"This movie is, in essence, softcore chinese kung fu (kinda) porn.
"While sustaining a budget far beyond most asian porn flicks, this movie (lacking penetration or any weiners or anything) keeps up with the "man! asians are f&*%^ing weird!" film category.
"Worth a watch, if you really like asian boobies, which are copious in this film, as well as very neatly trimmed bits o' pubage."
Re: food calories
[quote]The Calorie is an obsolete Victorian energy unit, and it's 'Nutrition' food energy basis has been completely discredited by current Scientific knowledge of animal and Human food digestion and metabolism; the Joule is used for proper Scientific energy measurements. Anyone who uses the obsolete Calorie unit should be mercilessly mocked and humiliated[/quote] and blah blah blah
Perhaps you should be mercilessly mocked and humiliated for not knowing that there is no difference between calories and joules? Not in the above context, when numbers are not being quoted. What you are saying is the equivalent of "The Mile is an obsolete Victorian energy unit, and its 'distance' basis has been completely discredited by current Scientific knowledge of geography and navigation; the kilometre is used for proper Scientific energy measurements. Anyone who uses the obsolete Mile unit should be mercilessly mocked and humiliated"
1 calorie is approximately 4.2 Joules. In food terms, probably due to laziness, "Calorie" is used to mean "kilocalorie" so 1 Food Calorie is actually 4.2 kJ, but you can't "discredit" the calorie any more than you can the gallon or pound (avoirdupois, not Sterling)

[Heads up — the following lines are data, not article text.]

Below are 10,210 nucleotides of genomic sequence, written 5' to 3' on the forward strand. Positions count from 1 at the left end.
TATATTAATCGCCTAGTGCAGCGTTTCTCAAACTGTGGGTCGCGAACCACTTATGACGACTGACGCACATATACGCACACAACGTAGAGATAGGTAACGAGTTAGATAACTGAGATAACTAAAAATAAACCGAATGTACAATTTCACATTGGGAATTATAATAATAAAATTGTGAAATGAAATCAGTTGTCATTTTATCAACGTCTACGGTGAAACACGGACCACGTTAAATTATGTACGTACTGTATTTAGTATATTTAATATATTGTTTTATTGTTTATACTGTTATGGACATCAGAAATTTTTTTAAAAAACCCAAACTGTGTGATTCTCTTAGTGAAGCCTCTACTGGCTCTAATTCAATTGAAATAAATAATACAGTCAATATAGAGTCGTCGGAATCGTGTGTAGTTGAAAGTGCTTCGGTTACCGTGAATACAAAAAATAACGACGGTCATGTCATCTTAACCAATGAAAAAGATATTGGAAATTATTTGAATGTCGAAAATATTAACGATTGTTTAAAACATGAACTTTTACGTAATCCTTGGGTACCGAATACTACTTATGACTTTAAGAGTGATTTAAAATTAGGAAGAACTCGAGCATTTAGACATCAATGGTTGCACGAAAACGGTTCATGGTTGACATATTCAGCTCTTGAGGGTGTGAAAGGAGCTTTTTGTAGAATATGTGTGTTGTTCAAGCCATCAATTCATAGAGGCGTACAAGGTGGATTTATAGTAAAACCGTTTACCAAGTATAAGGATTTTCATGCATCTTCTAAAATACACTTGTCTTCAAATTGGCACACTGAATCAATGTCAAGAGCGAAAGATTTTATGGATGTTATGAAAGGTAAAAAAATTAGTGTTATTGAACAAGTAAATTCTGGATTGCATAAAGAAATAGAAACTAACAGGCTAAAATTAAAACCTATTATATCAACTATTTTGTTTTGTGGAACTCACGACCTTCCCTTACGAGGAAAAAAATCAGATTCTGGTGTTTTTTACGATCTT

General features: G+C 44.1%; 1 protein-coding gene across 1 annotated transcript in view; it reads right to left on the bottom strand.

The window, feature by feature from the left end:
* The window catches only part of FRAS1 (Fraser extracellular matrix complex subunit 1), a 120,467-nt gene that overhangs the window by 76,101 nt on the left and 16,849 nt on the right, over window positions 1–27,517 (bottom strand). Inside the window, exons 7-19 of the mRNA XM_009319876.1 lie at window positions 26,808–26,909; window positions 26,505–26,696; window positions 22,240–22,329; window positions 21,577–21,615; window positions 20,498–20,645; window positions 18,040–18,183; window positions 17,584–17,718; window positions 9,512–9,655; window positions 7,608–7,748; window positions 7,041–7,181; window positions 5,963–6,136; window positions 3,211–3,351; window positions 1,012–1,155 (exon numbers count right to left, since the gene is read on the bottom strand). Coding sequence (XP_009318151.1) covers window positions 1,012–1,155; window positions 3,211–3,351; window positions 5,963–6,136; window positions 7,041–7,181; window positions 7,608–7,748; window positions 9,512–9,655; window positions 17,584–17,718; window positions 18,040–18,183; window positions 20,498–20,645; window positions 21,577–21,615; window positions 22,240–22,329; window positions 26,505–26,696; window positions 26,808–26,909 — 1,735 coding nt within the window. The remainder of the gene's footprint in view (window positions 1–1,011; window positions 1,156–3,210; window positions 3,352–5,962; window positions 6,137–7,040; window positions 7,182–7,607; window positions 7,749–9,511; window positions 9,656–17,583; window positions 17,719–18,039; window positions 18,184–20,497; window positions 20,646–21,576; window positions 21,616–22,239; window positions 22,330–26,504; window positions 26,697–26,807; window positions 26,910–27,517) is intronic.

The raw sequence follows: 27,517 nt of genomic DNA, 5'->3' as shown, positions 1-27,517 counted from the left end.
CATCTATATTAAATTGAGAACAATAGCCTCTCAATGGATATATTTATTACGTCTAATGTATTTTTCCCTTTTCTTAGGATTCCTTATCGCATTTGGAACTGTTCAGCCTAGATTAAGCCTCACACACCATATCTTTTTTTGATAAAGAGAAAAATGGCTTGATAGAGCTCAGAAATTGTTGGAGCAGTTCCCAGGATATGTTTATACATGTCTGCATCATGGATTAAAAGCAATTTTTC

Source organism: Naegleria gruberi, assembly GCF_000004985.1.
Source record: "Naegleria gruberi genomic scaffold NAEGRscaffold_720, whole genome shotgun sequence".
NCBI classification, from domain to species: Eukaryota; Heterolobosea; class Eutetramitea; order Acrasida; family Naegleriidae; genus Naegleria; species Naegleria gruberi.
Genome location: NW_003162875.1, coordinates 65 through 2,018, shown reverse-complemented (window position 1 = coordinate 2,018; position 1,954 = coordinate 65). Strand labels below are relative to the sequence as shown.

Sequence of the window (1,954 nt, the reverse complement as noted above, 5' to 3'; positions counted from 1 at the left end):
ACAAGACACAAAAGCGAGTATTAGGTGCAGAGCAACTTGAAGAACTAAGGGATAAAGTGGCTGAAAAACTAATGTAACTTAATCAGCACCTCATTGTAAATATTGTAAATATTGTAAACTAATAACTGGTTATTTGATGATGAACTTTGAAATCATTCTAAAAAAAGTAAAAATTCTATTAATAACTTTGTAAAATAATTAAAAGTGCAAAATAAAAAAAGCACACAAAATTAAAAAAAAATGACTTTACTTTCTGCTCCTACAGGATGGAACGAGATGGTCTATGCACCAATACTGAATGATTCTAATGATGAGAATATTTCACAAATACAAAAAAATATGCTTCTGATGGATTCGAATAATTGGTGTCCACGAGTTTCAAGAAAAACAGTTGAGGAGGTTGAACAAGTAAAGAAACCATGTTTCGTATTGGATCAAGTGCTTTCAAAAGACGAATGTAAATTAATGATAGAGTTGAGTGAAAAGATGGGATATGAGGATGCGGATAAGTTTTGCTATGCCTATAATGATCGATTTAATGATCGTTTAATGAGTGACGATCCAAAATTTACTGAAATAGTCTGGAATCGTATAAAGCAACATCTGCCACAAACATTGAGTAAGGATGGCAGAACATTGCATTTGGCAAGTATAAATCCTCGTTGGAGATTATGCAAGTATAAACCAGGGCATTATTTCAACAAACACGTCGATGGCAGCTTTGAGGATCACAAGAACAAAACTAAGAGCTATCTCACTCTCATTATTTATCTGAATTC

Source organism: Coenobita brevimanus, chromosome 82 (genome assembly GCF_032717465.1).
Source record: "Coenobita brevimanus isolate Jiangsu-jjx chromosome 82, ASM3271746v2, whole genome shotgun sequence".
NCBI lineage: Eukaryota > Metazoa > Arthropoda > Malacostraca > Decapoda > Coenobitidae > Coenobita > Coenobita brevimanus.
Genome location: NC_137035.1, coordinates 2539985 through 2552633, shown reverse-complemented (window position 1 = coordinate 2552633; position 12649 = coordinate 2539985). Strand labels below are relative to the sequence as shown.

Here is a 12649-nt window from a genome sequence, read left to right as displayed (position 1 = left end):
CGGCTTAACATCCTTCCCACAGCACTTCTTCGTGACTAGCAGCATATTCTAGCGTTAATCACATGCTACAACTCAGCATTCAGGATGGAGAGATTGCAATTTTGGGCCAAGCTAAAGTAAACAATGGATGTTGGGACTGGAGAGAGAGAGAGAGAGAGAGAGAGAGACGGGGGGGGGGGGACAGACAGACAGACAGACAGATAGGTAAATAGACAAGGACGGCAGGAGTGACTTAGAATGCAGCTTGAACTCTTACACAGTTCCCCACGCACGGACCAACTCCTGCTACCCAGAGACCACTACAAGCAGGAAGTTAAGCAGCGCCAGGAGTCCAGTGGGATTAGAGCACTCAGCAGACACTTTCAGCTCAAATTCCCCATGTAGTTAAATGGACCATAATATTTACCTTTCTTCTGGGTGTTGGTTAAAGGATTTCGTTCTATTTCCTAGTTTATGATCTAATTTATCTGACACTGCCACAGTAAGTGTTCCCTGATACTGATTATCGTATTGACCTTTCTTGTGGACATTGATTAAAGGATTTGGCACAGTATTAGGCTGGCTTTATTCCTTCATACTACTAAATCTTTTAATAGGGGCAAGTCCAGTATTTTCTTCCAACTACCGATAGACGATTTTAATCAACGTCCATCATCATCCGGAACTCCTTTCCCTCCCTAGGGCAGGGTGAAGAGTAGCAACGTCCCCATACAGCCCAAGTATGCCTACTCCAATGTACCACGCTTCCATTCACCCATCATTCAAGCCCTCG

Re: you're an idiot....
[quote]So for some folk [with certain hormone issues - eg thyroxine] they can eat dramatically less than you or I AND PUT ON WEIGHT...[endquote]
Yeah, and pardon me but there were no fat people in Auschwitz. "Thyroid" or "hormone" "conditions" have been used as an excuse for decades and it's ALL BULLSHIT. If you eat more food than your body needs, you will store it as fat. So some people's metabolism is more efficient at extracting calories from food: those people just have to eat less.
"Dramatically less" in your example is clearly still not little enough. I knew someone who was a Big Bess all her life, went on a hundred fad diets and had several courses of radical treatments - nothing worked until at the age of 45 she just cut _out_ the carbs, cut _down_ on everything else, and STARTED EXERCISING. A couple of marathons later she was svelte and sexy and feeling better than she had in decades.
Sorry, you're the idiot.
[quote]You want to check your heart rate? It's quite simple, here is your wrist, here are some fingers. Now count.[/endquote]
Yeah evidently you are another of the "I don't need it therefore no-one needs it" school of thought. You can hardly do that all day long, or even more than a few times a day.
For purposes of tracking fitness or weight loss goals, continuous heart rate monitoring is one of the most useful tools available. Next time you are in your local sports shop (ha ha) go take a look at how many heart rate monitors there are out there. There's a demand, "dude".